Traditionally enshrined in the pantheon of Flemish national heroes, James van Artevelde and his son Philip assumed extraordinary powers at Ghent in 1338 and in 1382, respectively, when they led the city in bold but futile battles against the Flemish counts and their overlords, the kings of France. David Nicholas, drawing on a rich fund of archival and printed sources, offers a vivid--and startling--resconstruction of the lives of the van Arteveldes. Nicholas' detailed analysis not only revises the heroic image of the van Arteveldes but forces us to rethink the very concept of the hero in history.
The van Arteveldes of Ghent offers the excitement of a good murder mystery, featuring the documents themselves as active and often conflicting participants in the pursuit of a faithful account of the van Arteveldes' careers. Tracing the marriage alliances and family relationships of this aristocratic lineage and its rivals, Nicholas demonstrates that James and particularly Philip van Artevelde used the captaincy of Ghent primarily to settle old scores with family enemies. Nicholas re-enacts the homicidal infighting among the city's great families and analyzes the complex interaction between these clan wars and the intense social struggles of this revolutionary period.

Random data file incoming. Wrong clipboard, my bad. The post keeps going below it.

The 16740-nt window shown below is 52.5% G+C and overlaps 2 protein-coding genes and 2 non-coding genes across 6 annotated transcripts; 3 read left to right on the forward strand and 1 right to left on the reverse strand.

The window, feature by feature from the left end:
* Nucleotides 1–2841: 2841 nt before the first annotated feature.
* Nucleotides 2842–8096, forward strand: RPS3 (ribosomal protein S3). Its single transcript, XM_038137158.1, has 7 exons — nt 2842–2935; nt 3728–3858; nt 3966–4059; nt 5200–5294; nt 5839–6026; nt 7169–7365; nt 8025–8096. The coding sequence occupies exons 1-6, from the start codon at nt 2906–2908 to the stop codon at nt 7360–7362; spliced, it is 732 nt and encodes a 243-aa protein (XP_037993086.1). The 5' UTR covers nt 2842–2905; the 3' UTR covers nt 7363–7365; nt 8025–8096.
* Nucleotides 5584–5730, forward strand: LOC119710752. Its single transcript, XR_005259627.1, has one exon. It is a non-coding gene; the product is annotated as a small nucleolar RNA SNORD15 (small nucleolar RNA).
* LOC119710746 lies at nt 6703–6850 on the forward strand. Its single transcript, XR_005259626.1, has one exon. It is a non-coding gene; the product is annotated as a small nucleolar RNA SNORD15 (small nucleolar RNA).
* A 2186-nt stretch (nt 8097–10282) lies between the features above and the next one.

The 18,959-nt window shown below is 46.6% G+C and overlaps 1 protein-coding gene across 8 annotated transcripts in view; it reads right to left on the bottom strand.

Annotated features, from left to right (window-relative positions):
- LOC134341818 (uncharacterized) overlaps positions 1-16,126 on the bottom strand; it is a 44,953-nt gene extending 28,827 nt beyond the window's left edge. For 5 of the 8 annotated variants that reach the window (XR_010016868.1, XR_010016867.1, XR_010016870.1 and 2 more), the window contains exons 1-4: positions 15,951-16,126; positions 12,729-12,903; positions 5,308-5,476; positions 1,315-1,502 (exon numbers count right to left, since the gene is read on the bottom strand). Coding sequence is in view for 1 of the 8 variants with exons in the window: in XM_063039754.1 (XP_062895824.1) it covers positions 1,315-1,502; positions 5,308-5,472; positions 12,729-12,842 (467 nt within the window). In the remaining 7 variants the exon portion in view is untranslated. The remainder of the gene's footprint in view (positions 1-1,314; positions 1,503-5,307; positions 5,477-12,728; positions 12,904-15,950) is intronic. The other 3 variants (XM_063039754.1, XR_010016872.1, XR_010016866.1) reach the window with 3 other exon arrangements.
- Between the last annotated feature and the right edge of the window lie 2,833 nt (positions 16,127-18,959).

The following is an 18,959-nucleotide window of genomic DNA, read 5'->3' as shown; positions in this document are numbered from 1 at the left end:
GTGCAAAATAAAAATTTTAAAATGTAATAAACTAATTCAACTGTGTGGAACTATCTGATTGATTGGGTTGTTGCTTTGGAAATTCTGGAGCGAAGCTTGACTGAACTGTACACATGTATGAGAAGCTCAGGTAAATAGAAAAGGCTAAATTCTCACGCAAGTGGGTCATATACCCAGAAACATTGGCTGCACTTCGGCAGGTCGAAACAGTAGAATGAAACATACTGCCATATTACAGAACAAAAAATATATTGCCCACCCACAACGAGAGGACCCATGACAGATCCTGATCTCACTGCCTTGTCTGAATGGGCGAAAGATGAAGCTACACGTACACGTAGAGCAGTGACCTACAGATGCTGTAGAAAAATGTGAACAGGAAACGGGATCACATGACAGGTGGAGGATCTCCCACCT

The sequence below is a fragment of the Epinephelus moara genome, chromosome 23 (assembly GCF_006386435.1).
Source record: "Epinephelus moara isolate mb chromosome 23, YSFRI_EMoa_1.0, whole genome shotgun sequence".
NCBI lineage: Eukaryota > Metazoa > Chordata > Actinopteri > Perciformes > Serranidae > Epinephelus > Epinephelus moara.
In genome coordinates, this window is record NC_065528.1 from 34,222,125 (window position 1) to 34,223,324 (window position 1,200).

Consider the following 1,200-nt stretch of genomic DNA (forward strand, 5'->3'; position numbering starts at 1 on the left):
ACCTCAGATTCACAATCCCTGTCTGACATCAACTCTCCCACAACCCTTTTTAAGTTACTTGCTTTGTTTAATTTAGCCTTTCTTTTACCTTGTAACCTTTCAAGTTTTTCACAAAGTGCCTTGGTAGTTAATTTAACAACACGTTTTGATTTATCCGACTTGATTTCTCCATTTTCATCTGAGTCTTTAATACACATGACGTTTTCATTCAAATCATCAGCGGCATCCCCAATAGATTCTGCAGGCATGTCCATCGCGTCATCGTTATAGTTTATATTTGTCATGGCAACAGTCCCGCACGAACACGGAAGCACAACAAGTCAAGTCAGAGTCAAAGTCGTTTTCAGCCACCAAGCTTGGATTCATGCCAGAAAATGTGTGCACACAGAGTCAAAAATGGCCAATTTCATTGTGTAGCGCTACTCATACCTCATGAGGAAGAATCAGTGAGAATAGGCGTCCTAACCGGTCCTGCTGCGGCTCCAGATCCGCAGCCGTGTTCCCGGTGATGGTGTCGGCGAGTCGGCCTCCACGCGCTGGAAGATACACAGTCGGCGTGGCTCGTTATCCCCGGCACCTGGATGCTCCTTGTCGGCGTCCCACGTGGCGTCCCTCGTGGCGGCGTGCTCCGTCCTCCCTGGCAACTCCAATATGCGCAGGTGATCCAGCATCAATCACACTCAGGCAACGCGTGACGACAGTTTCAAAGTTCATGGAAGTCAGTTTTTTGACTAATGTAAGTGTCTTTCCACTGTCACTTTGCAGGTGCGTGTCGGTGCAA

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Book Description Cornell Univ Pr, 1988. Hardcover. Book Condition: New. Bookseller Inventory # P110801421497
Book Description Cornell Univ Pr. Hardcover. Book Condition: New. 0801421497 New Condition. Bookseller Inventory # NEW6.0446898